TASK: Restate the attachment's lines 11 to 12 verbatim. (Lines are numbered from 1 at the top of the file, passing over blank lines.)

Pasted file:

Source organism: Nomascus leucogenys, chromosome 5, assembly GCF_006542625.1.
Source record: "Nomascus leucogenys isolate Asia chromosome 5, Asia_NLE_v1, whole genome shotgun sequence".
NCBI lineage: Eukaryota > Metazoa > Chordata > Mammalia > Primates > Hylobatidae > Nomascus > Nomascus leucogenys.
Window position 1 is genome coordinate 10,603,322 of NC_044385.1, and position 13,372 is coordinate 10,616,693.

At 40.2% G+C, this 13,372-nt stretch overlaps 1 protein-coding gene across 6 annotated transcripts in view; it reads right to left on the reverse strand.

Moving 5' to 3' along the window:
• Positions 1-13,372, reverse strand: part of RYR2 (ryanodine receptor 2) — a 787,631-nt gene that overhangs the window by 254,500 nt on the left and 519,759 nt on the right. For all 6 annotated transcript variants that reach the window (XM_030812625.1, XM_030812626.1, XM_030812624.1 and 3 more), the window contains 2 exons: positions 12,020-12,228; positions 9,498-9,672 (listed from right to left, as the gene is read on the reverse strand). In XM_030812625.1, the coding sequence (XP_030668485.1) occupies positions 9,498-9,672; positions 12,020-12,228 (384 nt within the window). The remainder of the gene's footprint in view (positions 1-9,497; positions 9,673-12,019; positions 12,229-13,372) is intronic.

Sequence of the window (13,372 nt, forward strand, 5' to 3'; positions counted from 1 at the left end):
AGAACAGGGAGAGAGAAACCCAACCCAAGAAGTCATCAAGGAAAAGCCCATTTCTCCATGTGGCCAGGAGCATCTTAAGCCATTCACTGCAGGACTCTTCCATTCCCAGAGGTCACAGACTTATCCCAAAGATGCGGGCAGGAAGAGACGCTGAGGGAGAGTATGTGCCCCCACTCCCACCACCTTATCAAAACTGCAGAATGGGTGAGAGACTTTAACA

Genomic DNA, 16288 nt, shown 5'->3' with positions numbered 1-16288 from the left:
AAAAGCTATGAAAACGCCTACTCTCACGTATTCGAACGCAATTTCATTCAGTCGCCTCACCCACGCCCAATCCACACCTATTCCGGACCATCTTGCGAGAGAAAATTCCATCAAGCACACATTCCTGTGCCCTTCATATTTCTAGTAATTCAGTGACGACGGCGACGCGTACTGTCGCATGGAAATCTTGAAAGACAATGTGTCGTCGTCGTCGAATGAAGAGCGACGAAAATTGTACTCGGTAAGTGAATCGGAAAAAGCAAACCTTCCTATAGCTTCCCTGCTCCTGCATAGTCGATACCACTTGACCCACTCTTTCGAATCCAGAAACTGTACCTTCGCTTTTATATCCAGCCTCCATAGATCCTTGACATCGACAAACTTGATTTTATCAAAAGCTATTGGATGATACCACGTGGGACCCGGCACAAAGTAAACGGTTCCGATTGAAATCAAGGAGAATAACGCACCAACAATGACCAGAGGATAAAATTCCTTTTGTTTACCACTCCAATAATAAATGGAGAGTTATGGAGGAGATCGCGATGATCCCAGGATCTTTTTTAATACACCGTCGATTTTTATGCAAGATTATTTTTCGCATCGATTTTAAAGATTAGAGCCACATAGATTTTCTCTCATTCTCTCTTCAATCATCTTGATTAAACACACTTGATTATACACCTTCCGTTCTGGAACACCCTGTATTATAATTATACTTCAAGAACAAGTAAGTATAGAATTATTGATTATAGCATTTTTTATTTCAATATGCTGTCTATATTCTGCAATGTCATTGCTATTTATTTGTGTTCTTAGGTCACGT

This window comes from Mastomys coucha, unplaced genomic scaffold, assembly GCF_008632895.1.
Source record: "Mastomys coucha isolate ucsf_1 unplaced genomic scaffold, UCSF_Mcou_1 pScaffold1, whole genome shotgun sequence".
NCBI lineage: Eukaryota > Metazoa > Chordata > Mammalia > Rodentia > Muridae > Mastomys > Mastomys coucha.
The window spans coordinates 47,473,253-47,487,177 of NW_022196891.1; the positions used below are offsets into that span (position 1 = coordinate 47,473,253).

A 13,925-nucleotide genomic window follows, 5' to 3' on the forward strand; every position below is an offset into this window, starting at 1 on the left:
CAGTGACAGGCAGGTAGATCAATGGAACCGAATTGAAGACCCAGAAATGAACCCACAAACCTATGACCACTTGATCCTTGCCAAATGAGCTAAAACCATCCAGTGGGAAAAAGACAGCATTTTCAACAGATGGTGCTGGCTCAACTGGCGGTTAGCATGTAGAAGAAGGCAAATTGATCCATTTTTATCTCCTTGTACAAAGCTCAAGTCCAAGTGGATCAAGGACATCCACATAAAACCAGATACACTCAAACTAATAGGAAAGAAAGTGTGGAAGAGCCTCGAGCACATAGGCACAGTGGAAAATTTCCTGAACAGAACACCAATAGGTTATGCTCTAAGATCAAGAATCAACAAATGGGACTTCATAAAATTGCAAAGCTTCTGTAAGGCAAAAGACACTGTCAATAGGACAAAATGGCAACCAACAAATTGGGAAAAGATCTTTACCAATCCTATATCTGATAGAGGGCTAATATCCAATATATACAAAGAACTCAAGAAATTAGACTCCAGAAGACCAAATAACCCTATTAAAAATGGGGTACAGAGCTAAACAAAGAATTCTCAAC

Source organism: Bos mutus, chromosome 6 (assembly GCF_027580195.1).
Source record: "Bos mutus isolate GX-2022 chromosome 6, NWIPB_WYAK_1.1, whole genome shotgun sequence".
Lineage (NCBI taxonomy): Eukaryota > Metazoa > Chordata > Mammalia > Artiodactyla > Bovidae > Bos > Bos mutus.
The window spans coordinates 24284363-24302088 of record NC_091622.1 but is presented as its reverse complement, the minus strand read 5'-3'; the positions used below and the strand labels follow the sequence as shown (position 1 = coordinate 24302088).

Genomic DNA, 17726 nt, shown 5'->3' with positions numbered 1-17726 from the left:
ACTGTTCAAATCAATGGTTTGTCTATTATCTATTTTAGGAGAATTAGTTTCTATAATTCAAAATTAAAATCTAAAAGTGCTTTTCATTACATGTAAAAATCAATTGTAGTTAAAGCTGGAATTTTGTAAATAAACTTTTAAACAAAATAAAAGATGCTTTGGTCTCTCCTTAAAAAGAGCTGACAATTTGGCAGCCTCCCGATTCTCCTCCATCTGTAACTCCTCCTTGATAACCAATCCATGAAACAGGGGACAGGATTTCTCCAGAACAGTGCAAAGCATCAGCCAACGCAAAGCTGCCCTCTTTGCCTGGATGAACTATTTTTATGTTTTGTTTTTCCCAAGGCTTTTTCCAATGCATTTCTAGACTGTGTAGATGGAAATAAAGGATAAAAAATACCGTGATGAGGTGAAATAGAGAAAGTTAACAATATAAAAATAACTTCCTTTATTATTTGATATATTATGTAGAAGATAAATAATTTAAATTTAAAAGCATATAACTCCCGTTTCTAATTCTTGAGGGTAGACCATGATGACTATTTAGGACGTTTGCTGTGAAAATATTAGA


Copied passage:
AAAAGCTATGAAAACGCCTACTCTCACGTATTCGAACGCAATTTCATTCAGTCGCCTCACCCACGCCCAATCCACACCTATTCCGGACCATCTTGCGAGAGAAAATTCCATCAAGCACACATTCCTGTGCCCTTCATATTTCTAGTAATTCAGTGACGACGGCGACGCGTACTGTCGCATGGAAATCTTGAAAGACAATGTGTCGTCGTCGTCGAATGAAGAGCGACGAAAATTGTACTCGGTAAGTGAATCGGAAAAAGCAAACCTTCCTATAGCTTCCCTGCTCCTGCATAGTCGATACCACTTGACCCACTCTTTCGAATCCAGAAACTGTACCTTCGCTTTTATATCCAGCCTCCATAGATCCTTGACATCGACAAACTTGATTTTATCAAAAGCTATTGGATGATACCACGTGGGACCCGGCACAAAGTAAACGGTTCCGATTGAAATCAAGGAGAATAACGCACCAACAATGACCAGAGGATAAAATTCCTTTTGTTTACCACTCCAATAATAAATGGAGAGTTATGGAGGAGATCGCGATGATCCCAGGATCTTTTTTAATACACCGTCGATTTTTATGCAAGATTATTTTTCGCATCGATTTTAAAGATTAGAGCCACATAGATTTTCTCTCATTCTCTCTTCAATCATCTTGATTAAACACACTTGATTATACACCTTCCGTTCTGGAACACCCTGTATTATAATTATACTTCAAGAACAAGTAAGTATAGAATTATTGATTATAGCATTTTTTATTTCAATATGCTGTCTATATTCTGCAATGTCATTGCTATTTATTTGTGTTCTTAGGTCACGT

This window comes from Mastomys coucha, unplaced genomic scaffold, assembly GCF_008632895.1.